Respiratory Virus and Measles Information

Young man eating a snack while on the computer
Young man eating a snack while on the computer

How to Lose Pandemic Weight

When Weight Gain Is Cause for Concern

As the COVID-19 pandemic uprooted lives and routines, there has been an increase in stress and a decrease in opportunity for physical activity and proper nutrition. This has led to weight gain among children and adolescents, according to the Centers for Disease Control and Prevention (CDC).

Northwestern Medicine Bariatric Dietitian Audra Wilson, MS, RD, CSOWM, LDN, CSCS, explains the context behind these findings.

It can be eye-opening to add up everything you're eating.
— Audra Wilson, MS, RD, CSOWM, LDN, CSCS

How COVID-19 Shifted Activity

"For a lot of people, not going into work physically has limited steps and activity quite a bit," Wilson says. "Commutes and walking at work have often been cut out, and that's a lot of movement you're not getting while you're instead being static."

However, a potentially more static lifestyle is not the only factor that affects weight gain during the COVID-19 pandemic. Some others are:

  • More snacking and convenience foods. Many people have also tried to support local businesses by eating more takeout meals.
  • More stress. This leads to an increase in stress eating, binge eating and disordered eating.
  • Derailed routines. Some gyms have closed or have new restrictions, and some people now have a "commute" that is just steps away in another room at home.

How Your Body Gains Weight

To understand pandemic weight gain, it's important to understand your metabolism, or your body's process of converting the calories you eat into energy.

In general:

  • If you eat more calories than you burn daily, you will gain weight.
  • If you eat fewer calories than you burn daily, you will lose weight.
  • If the calories you consume are equal to the calories you burn daily, you will maintain the same weight.

However, maintaining a healthy weight does not mean your calories have to be perfectly balanced every day. A consistent balance is the key to maintaining a healthy weight. Additionally, Wilson says to spread your calorie intake throughout the day – this can help your metabolism work consistently to convert those calories to energy.

When Weight Gain Is Cause for Concern

Wilson says that if you are uncomfortable — with clothes not fitting or your labs changing — that could be a sign that you should see a physician.

"Listen to your body," she explains. "You just might not feel like yourself." She adds that you could even feel fatigued or less interested and that you might see impacts on other health conditions.

Consult your physician about pandemic weight gain if:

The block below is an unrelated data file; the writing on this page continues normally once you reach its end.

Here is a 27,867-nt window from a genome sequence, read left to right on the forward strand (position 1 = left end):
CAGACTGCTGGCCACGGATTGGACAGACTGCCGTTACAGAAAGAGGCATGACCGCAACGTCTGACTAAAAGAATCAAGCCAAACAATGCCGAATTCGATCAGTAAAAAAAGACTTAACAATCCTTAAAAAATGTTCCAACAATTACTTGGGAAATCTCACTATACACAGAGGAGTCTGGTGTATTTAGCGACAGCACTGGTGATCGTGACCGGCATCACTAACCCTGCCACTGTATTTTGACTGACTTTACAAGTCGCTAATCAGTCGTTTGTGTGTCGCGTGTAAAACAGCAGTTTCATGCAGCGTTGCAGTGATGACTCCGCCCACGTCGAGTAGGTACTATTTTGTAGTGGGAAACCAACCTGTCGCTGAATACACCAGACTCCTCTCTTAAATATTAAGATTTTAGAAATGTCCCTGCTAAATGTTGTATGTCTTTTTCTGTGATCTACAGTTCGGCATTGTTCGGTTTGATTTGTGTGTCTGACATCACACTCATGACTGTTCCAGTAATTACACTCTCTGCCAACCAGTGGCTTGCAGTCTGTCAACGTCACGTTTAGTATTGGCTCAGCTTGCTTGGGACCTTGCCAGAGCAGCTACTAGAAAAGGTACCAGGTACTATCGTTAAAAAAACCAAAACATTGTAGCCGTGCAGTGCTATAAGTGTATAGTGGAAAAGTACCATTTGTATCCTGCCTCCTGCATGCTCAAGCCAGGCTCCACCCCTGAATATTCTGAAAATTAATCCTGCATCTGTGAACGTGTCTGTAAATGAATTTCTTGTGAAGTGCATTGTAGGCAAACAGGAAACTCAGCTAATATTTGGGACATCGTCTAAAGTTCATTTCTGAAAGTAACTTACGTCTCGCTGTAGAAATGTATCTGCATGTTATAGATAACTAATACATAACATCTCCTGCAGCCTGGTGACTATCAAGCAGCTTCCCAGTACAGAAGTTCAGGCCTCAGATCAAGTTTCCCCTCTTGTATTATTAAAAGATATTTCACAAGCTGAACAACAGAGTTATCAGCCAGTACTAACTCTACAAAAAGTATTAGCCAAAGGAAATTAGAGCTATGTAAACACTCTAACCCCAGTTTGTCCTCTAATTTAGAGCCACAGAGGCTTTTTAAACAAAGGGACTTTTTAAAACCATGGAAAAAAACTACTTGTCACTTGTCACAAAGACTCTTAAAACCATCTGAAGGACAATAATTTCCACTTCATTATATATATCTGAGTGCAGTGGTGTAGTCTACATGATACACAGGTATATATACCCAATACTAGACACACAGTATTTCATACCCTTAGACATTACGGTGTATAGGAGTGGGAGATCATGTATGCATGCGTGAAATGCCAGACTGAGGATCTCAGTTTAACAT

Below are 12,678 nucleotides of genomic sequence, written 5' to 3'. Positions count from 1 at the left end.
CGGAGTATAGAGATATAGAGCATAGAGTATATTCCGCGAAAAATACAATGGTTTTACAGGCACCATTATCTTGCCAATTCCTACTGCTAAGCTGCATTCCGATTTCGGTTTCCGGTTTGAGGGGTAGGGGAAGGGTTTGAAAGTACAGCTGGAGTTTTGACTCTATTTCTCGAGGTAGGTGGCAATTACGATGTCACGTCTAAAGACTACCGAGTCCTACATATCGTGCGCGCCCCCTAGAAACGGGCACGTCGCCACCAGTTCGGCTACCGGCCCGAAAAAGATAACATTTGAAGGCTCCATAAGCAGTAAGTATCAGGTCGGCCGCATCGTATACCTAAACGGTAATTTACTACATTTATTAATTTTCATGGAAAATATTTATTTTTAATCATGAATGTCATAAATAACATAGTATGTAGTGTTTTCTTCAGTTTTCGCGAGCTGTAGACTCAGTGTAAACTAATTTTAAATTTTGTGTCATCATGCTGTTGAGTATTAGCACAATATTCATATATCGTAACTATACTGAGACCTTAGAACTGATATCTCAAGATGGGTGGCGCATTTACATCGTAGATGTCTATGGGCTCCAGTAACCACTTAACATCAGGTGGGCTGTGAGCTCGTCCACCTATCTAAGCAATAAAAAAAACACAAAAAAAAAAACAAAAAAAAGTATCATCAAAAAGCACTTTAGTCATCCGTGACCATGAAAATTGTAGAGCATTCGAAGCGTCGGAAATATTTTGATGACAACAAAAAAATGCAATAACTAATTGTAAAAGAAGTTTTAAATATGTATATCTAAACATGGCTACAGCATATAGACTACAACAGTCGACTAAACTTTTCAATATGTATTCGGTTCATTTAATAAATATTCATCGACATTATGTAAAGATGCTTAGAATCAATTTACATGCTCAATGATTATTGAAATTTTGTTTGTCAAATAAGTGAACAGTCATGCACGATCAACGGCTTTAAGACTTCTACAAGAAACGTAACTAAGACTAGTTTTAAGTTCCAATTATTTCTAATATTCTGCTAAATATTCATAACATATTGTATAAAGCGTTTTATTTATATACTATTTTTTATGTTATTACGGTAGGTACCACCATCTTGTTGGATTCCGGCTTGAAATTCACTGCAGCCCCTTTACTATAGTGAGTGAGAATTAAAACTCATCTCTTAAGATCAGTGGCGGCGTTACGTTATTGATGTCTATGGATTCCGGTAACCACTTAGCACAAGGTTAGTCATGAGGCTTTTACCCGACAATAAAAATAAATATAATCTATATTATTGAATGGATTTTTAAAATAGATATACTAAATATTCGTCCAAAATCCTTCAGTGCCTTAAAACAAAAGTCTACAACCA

• You have uncontrolled diabetes.
  • You have an underlying chronic illness, such as asthma or congestive heart failure.
  • Your weight gain puts you at an unhealthy body mass index (BMI).

Being obese, defined as having a BMI above 30 kg/m2, or severe obesity, defined as having a BMI of 40 kg/m2 or above, increases your risk of severe illness from COVID-19, according to the Centers for Disease Control and Prevention (CDC).

How to Lose Pandemic Weight

  • Control what you can to get back to a healthy lifestyle. "The gym doesn't have to be open," explains Wilson. "Body-weight exercises, such as lunges, assisted push-ups and planks, are great ways to get in a quick workout at home."
  • Track your food intake either in a food journal or app. Be mindful of extra snacking and ordering takeout food. "It can be eye-opening to add up everything you're eating," Wilson says. She also advises shopping for and prepping your meals ahead of time, if possible. This makes healthier food options more easily available during the week.
  • Wear a fitness tracker to track the calories you are burning daily. Though they might not be totally accurate, these trackers can give you a baseline to compare on a day-to-day basis.
  • Burn more calories than you consume. Wilson says going on a walk during a work call as well as going up and down the stairs every hour are examples of how to stay active throughout and burn calories throughout the day. 

Stay Accountable and Motivated

Small changes can add up, and consistency is key. You don't have to do fad diets and boot camps to see results. Start small, stay committed and be patient.

"Build your network," says Wilson. "The more people you can have supporting you, the more likely you are to have success."

But still, weight loss is a journey, and nothing is guaranteed. If you are having trouble achieving your weight loss goals, Wilson recommends exploring additional support, such as therapy, support groups, exercise consulting, surgery and more.